On April 15, NLIHC, on behalf of the United for Homes campaign, submitted comments to the Individual Income Tax Working Group of the Senate Committee on Finance. The comments called for modification of the mortgage interest deduction in order to fund the National Housing Trust Fund (NHTF).
The Finance Committee formed five bipartisan working groups in January to examine particular aspects of the tax code and produce a report of legislative options to inform the Committee’s work on comprehensive tax reform. As part of this process, stakeholders and members of the public were invited to submit comments and suggestions towards the working groups’ final recommendations to the Senate Finance Committee Chair Orrin Hatch (R-UT) and Ranking Member Ron Wyden (D-OR) at the end of May.
The comments to the Individual Income Tax Working Group focused on the United for Homes campaign proposal to fund the NHTF with revenue raised through modifications to the mortgage interest deduction. The proposal would cap the amount of interest a household could claim as a tax benefit at $500,000, down from $1 million plus $100,000 in home equity loans. NLIHC analysis of Home Mortgage Disclosure Act (HMDA) data shows that between 2011 and 2013, only 4.5% of mortgages nationwide were valued at more than $500,000. In 40 states, 4% or fewer mortgages were for more than $500,000. California, the District of Columbia, and Hawaii are the outliers with 15-20% of mortgages valued above $500,000.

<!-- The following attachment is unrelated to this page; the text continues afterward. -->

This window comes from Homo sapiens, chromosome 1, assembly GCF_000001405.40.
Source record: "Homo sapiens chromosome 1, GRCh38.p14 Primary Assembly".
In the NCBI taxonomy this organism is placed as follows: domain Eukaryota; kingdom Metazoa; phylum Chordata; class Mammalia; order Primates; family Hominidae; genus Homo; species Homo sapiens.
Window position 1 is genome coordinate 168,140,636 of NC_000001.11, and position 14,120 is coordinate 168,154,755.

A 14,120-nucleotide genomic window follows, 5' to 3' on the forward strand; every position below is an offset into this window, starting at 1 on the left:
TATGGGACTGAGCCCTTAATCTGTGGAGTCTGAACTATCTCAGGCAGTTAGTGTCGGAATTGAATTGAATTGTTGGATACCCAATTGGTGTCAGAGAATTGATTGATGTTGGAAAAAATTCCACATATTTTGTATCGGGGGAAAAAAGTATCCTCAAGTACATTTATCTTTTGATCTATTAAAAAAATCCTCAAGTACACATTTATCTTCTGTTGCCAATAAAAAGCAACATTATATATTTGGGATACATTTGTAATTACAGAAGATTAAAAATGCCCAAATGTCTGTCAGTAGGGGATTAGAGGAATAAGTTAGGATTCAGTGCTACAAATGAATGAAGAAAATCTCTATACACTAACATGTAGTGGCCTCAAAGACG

The proposal would also convert the current deduction to a 15% nonrefundable credit. The conversion to a credit makes the mortgage interest tax break available to a larger and less wealthy home owning population than receives it now. Based on an analysis by the Tax Policy Center commissioned by NLIHC, the number of homeowners to get a tax break would expand from 39 million to 55 million, and 99% of that increase would be taxpayers with annual income of $100,000 or less.
The analysis by the Tax Policy Center shows that these two changes, phased-in over five years, would raise $230 billion in revenue over ten years. NLIHC proposes that this new revenue be directed to the NHTF.
In addition to outlining the details of the proposal and providing supporting data, NLIHC President and CEO Sheila Crowley presented the case for why the time is right to modify the mortgage interest deduction and address the shortage of 7.1 million housing units available and affordable to extremely low income households. Ms. Crowley said, “We readily acknowledge proposing to fund a federal trust fund by raising revenue through reform of a federal tax expenditure is unorthodox. But it is the kind of creative, out-of-the box thinking that is required in this era of diminishing resources for low income housing programs.” Ms. Crowley included the list of the more than 2,000 endorsers of the United for Homes campaign in the comments.
United for Homes’ comments to the Individual Income Tax Working Group are at http://nlihc.org/sites/default/files/NLIHC-Comments_Individual-Income-Tax-Reform-Working-Group.pdf